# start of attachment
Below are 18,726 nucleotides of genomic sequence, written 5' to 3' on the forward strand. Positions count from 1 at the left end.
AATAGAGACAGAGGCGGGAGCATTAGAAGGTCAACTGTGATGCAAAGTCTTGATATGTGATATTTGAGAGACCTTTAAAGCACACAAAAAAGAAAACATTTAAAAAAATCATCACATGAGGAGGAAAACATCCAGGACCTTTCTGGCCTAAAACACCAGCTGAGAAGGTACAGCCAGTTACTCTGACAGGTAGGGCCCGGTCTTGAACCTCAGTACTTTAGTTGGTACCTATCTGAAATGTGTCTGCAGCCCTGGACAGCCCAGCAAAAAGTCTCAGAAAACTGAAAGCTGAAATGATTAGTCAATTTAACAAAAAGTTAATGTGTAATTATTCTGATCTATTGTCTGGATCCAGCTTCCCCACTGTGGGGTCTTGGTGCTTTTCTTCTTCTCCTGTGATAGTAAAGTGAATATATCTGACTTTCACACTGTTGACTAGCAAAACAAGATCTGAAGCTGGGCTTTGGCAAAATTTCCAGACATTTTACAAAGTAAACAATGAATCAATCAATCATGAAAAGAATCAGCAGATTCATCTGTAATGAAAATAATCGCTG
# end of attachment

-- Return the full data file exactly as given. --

Below are 18,726 nucleotides of genomic sequence, written 5' to 3' on the forward strand. Positions count from 1 at the left end.
AATAGAGACAGAGGCGGGAGCATTAGAAGGTCAACTGTGATGCAAAGTCTTGATATGTGATATTTGAGAGACCTTTAAAGCACACAAAAAAGAAAACATTTAAAAAAATCATCACATGAGGAGGAAAACATCCAGGACCTTTCTGGCCTAAAACACCAGCTGAGAAGGTACAGCCAGTTACTCTGACAGGTAGGGCCCGGTCTTGAACCTCAGTACTTTAGTTGGTACCTATCTGAAATGTGTCTGCAGCCCTGGACAGCCCAGCAAAAAGTCTCAGAAAACTGAAAGCTGAAATGATTAGTCAATTTAACAAAAAGTTAATGTGTAATTATTCTGATCTATTGTCTGGATCCAGCTTCCCCACTGTGGGGTCTTGGTGCTTTTCTTCTTCTCCTGTGATAGTAAAGTGAATATATCTGACTTTCACACTGTTGACTAGCAAAACAAGATCTGAAGCTGGGCTTTGGCAAAATTTCCAGACATTTTACAAAGTAAACAATGAATCAATCAATCATGAAAAGAATCAGCAGATTCATCTGTAATGAAAATAATCGCTG